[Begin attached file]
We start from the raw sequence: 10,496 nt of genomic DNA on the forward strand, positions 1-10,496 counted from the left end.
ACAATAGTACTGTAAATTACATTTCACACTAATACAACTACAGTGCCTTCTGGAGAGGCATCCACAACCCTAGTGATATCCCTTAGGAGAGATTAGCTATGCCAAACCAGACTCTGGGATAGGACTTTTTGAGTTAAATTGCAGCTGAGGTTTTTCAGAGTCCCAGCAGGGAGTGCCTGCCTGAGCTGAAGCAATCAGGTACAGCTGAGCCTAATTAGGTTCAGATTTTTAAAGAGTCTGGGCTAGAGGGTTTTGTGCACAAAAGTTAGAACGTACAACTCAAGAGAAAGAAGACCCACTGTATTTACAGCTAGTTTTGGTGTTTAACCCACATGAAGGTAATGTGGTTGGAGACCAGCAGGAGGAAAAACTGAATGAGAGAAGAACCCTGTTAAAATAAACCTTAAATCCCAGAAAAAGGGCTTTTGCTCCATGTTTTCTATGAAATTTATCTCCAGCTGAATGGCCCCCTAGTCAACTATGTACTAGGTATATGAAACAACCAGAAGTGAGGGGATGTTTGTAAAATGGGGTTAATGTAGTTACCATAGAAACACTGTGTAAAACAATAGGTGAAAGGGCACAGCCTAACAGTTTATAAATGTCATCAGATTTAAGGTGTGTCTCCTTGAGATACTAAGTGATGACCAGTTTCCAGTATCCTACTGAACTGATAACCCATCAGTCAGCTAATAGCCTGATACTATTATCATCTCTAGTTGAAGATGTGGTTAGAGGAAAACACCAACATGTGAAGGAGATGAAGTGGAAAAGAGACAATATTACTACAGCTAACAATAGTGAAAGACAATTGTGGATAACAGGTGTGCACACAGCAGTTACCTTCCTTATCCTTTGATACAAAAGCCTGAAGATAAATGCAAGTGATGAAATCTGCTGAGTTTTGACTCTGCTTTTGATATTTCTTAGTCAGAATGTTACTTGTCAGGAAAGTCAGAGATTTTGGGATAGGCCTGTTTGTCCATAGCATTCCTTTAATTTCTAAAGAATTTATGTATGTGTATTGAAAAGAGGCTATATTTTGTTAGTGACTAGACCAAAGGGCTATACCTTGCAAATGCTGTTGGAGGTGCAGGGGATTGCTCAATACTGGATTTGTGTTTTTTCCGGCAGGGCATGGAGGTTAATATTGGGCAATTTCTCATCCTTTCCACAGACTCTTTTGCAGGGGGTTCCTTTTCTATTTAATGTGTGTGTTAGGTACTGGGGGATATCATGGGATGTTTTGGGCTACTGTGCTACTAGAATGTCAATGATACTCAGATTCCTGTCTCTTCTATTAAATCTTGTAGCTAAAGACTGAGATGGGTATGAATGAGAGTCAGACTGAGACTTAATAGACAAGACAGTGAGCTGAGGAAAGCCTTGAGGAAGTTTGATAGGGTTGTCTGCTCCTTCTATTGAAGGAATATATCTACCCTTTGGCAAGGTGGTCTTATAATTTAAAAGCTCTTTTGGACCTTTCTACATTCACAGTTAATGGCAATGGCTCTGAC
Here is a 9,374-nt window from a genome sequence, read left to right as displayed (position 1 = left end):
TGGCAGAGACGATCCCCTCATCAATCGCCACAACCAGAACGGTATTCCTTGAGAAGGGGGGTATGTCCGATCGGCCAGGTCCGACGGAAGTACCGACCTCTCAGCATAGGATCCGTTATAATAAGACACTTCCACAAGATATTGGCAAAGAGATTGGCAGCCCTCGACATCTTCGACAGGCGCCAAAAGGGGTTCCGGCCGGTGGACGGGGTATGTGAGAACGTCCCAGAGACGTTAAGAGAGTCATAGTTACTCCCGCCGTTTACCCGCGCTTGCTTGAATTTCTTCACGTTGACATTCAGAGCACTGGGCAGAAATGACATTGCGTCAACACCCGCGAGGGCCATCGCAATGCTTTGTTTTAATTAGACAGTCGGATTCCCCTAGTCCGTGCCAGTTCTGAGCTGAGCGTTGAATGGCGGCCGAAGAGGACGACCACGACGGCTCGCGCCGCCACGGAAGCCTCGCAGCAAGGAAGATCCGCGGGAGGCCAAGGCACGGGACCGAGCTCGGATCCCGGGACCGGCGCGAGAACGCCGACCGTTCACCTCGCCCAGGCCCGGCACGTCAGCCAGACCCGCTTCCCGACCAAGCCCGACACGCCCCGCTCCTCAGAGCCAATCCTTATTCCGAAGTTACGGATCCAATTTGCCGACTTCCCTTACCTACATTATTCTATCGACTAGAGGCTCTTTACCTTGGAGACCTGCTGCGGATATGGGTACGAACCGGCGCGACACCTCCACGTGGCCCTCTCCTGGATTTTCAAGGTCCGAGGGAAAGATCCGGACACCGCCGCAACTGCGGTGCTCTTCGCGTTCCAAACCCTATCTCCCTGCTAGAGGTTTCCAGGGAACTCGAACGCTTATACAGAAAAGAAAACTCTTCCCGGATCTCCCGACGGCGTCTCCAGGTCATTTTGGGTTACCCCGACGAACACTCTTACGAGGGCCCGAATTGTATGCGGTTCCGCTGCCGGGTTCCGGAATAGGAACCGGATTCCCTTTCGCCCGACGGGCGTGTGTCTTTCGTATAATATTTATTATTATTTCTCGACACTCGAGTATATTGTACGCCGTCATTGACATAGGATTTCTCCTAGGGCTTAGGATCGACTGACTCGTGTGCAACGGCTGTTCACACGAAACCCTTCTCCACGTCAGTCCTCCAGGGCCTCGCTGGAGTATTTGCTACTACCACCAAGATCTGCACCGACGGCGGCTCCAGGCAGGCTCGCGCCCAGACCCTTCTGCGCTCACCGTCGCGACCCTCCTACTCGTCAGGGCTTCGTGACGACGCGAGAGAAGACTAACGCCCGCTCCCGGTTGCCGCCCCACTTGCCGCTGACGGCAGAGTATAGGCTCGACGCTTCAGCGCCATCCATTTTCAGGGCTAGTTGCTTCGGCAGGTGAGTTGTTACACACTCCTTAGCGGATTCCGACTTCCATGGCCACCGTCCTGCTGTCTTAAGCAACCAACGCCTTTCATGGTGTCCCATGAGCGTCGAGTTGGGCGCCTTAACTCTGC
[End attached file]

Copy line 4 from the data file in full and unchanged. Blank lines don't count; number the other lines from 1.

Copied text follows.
TGGCAGAGACGATCCCCTCATCAATCGCCACAACCAGAACGGTATTCCTTGAGAAGGGGGGTATGTCCGATCGGCCAGGTCCGACGGAAGTACCGACCTCTCAGCATAGGATCCGTTATAATAAGACACTTCCACAAGATATTGGCAAAGAGATTGGCAGCCCTCGACATCTTCGACAGGCGCCAAAAGGGGTTCCGGCCGGTGGACGGGGTATGTGAGAACGTCCCAGAGACGTTAAGAGAGTCATAGTTACTCCCGCCGTTTACCCGCGCTTGCTTGAATTTCTTCACGTTGACATTCAGAGCACTGGGCAGAAATGACATTGCGTCAACACCCGCGAGGGCCATCGCAATGCTTTGTTTTAATTAGACAGTCGGATTCCCCTAGTCCGTGCCAGTTCTGAGCTGAGCGTTGAATGGCGGCCGAAGAGGACGACCACGACGGCTCGCGCCGCCACGGAAGCCTCGCAGCAAGGAAGATCCGCGGGAGGCCAAGGCACGGGACCGAGCTCGGATCCCGGGACCGGCGCGAGAACGCCGACCGTTCACCTCGCCCAGGCCCGGCACGTCAGCCAGACCCGCTTCCCGACCAAGCCCGACACGCCCCGCTCCTCAGAGCCAATCCTTATTCCGAAGTTACGGATCCAATTTGCCGACTTCCCTTACCTACATTATTCTATCGACTAGAGGCTCTTTACCTTGGAGACCTGCTGCGGATATGGGTACGAACCGGCGCGACACCTCCACGTGGCCCTCTCCTGGATTTTCAAGGTCCGAGGGAAAGATCCGGACACCGCCGCAACTGCGGTGCTCTTCGCGTTCCAAACCCTATCTCCCTGCTAGAGGTTTCCAGGGAACTCGAACGCTTATACAGAAAAGAAAACTCTTCCCGGATCTCCCGACGGCGTCTCCAGGTCATTTTGGGTTACCCCGACGAACACTCTTACGAGGGCCCGAATTGTATGCGGTTCCGCTGCCGGGTTCCGGAATAGGAACCGGATTCCCTTTCGCCCGACGGGCGTGTGTCTTTCGTATAATATTTATTATTATTTCTCGACACTCGAGTATATTGTACGCCGTCATTGACATAGGATTTCTCCTAGGGCTTAGGATCGACTGACTCGTGTGCAACGGCTGTTCACACGAAACCCTTCTCCACGTCAGTCCTCCAGGGCCTCGCTGGAGTATTTGCTACTACCACCAAGATCTGCACCGACGGCGGCTCCAGGCAGGCTCGCGCCCAGACCCTTCTGCGCTCACCGTCGCGACCCTCCTACTCGTCAGGGCTTCGTGACGACGCGAGAGAAGACTAACGCCCGCTCCCGGTTGCCGCCCCACTTGCCGCTGACGGCAGAGTATAGGCTCGACGCTTCAGCGCCATCCATTTTCAGGGCTAGTTGCTTCGGCAGGTGAGTTGTTACACACTCCTTAGCGGATTCCGACTTCCATGGCCACCGTCCTGCTGTCTTAAGCAACCAACGCCTTTCATGGTGTCCCATGAGCGTCGAGTTGGGCGCCTTAACTCTGC